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Detail from Elements of Time

 

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Detail from My Jupiter

There are art professors, docents, curators, and art historians more qualified than I to teach art appreciation. This is just my attempt to help you enjoy what arises out of my artistic vision. Even though I had something in mind when I created the painting, please don’t be afraid to insert your own narrative. It’s your response that completes the work.

 

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Inspiration for Making Art

Junk, Castoffs, and Redemption

Painting is a passion for me. So many ideas present themselves, begging to be rendered on canvas. Really, there’s not enough time, canvas, or paint to get them all down. Even so, a break every now and then is a healthy thing. I’m doing that by taking on some personal work and experimenting with some new-to-me media in the process. I’ve set aside works on canvas for a bit and turned my attention to junk. Oh, excuse me. I mean “found objects.” You know. Junk.

The catalyst for delving into this new territory was the recent transformation of what had been a storage space and is now a workshop—my “she-shop.” During the clearing-out process, I discovered a treasure trove of materials. Many of them would be familiar to woodworkers, but I saw art supplies.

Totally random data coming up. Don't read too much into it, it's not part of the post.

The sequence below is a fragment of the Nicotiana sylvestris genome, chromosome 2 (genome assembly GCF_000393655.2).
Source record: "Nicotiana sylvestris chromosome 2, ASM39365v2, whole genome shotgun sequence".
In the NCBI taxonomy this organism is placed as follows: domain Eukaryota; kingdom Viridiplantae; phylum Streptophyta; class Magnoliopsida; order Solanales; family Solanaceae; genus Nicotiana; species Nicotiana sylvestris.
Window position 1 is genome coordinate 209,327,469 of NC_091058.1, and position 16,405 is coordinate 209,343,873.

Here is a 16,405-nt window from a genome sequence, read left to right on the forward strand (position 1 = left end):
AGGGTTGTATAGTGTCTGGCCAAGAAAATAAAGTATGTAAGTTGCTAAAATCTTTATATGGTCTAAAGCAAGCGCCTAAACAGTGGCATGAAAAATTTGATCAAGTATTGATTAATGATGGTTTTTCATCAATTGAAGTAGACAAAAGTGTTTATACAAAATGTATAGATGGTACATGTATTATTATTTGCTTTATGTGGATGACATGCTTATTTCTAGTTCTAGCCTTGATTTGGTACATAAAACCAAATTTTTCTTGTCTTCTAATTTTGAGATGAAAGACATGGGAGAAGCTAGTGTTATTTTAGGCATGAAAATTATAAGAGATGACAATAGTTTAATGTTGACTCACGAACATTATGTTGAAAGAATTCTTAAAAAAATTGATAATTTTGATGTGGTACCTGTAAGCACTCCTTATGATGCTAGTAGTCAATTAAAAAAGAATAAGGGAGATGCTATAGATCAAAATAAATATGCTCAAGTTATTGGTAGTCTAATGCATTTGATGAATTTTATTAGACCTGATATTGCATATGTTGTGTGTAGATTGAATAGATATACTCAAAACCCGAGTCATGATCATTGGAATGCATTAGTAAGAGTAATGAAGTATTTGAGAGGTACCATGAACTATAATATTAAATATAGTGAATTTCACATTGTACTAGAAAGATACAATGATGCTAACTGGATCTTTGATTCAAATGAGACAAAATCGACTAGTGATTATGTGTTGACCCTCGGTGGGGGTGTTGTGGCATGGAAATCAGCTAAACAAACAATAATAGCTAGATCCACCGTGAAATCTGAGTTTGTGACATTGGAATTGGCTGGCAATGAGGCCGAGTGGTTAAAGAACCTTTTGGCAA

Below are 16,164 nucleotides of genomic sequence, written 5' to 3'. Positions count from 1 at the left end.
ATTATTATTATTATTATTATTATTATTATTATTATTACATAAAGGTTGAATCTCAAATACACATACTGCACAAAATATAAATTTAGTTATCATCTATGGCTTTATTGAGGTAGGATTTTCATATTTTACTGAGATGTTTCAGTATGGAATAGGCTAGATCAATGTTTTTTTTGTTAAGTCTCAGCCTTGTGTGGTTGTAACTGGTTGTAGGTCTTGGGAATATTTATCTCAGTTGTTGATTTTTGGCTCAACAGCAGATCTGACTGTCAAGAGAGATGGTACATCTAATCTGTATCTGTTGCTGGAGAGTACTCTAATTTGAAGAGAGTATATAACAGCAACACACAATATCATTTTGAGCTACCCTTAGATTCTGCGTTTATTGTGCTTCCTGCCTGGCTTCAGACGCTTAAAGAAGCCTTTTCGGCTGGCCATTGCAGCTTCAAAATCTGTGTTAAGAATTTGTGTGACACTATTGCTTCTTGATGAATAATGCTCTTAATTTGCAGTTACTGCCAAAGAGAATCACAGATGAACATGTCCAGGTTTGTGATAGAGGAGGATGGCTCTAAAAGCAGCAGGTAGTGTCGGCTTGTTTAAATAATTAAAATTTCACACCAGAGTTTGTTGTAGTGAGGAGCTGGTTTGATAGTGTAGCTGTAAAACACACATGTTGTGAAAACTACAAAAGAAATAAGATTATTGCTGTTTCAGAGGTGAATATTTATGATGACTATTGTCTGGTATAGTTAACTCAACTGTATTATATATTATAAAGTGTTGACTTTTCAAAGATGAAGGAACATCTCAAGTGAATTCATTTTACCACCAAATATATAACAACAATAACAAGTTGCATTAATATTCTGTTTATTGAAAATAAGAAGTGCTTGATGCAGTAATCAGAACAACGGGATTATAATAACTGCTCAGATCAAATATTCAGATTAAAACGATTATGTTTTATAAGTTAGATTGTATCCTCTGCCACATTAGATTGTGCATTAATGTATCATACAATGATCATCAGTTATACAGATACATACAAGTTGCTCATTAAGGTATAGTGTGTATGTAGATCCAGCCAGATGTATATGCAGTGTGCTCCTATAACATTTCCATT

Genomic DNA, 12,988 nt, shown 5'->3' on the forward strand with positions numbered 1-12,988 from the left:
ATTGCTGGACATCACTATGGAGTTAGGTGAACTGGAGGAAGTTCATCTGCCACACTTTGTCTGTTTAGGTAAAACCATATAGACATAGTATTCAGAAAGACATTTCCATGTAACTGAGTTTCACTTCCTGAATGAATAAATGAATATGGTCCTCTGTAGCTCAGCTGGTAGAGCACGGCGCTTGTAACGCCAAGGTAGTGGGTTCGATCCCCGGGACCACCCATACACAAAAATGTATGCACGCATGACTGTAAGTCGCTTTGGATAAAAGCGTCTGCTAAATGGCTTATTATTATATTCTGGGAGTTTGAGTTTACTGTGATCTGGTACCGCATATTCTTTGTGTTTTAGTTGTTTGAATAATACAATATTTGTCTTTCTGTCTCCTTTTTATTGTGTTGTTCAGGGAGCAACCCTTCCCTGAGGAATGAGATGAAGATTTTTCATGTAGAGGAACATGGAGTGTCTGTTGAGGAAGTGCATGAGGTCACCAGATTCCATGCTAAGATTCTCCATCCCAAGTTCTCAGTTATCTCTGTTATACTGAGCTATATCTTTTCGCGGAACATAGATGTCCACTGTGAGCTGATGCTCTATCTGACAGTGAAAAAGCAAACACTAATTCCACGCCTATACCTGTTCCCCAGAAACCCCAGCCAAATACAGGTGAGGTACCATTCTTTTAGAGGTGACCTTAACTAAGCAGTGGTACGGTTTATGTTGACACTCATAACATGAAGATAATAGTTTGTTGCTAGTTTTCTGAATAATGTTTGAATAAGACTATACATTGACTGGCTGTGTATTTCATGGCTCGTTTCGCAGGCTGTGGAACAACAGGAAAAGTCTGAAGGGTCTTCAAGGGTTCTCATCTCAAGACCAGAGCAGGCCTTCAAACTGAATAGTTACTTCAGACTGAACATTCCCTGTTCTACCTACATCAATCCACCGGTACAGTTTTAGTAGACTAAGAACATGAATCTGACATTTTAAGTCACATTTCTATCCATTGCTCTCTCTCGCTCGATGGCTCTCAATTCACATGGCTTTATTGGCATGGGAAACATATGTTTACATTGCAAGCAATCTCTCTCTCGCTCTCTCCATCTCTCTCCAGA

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Some items I rediscovered, like rusty metal parts that may have originated from the farm where I spent my childhood. Corrosion, strange shapes, and mysterious tools! What’s not to love! The battered wooden box that held them is waiting for its turn in the spotlight. Its lid, broken and mellowed by time, is already taking on a new life.

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There’s been a quite positive side effect to this recess from painting, by the way. I’ve scavenged the closets, kitchen drawers, and hidden crannies for all the doodads that have little purpose anymore except to be tossed–or turned into art. But I think there’s something deeper here. Something spiritual and redemptive happens when castoffs take on new purpose—or live out a purpose that might have been missed.They just need the opportunity to be what they will be.

Making art is good for the soul. So is cleaning out your junk. Making art from junk? I can’t help but think of Pablo Picasso’s quote: “Art washes away from the soul the dust of everyday life.”

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About the Painting

Strength with sweetness

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I wanted to create a painting with a sweep of color in the composition, something that might invoke a wave, or a transition from something powerful to something  still strong, but different in character. I began by laying down texture and covering it with strands of blue, various shades on top of one another. As the piece evolved, it became clear that there would be a field of pearlescence, the top right section in the view above. (Oenomel can be hung effectively either horizontally or vertically.)